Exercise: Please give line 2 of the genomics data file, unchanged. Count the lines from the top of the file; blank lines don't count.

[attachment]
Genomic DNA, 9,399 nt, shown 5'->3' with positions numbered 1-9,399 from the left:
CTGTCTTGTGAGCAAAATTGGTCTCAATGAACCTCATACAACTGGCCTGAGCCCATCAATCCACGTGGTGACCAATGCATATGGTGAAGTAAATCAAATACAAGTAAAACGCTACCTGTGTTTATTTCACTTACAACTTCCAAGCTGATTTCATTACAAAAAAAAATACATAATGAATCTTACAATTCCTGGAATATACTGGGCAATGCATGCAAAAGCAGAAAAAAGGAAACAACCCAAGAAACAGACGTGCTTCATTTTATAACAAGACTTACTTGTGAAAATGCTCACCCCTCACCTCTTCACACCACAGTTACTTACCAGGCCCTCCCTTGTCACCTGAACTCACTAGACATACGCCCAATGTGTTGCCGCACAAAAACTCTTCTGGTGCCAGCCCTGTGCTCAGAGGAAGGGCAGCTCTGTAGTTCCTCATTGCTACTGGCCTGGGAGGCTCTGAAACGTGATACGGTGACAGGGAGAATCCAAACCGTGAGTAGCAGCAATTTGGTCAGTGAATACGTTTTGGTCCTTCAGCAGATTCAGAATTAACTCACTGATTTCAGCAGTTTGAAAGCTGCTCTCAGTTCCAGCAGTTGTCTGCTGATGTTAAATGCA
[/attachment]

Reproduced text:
CTGTCTTGTGAGCAAAATTGGTCTCAATGAACCTCATACAACTGGCCTGAGCCCATCAATCCACGTGGTGACCAATGCATATGGTGAAGTAAATCAAATACAAGTAAAACGCTACCTGTGTTTATTTCACTTACAACTTCCAAGCTGATTTCATTACAAAAAAAAATACATAATGAATCTTACAATTCCTGGAATATACTGGGCAATGCATGCAAAAGCAGAAAAAAGGAAACAACCCAAGAAACAGACGTGCTTCATTTTATAACAAGACTTACTTGTGAAAATGCTCACCCCTCACCTCTTCACACCACAGTTACTTACCAGGCCCTCCCTTGTCACCTGAACTCACTAGACATACGCCCAATGTGTTGCCGCACAAAAACTCTTCTGGTGCCAGCCCTGTGCTCAGAGGAAGGGCAGCTCTGTAGTTCCTCATTGCTACTGGCCTGGGAGGCTCTGAAACGTGATACGGTGACAGGGAGAATCCAAACCGTGAGTAGCAGCAATTTGGTCAGTGAATACGTTTTGGTCCTTCAGCAGATTCAGAATTAACTCACTGATTTCAGCAGTTTGAAAGCTGCTCTCAGTTCCAGCAGTTGTCTGCTGATGTTAAATGCA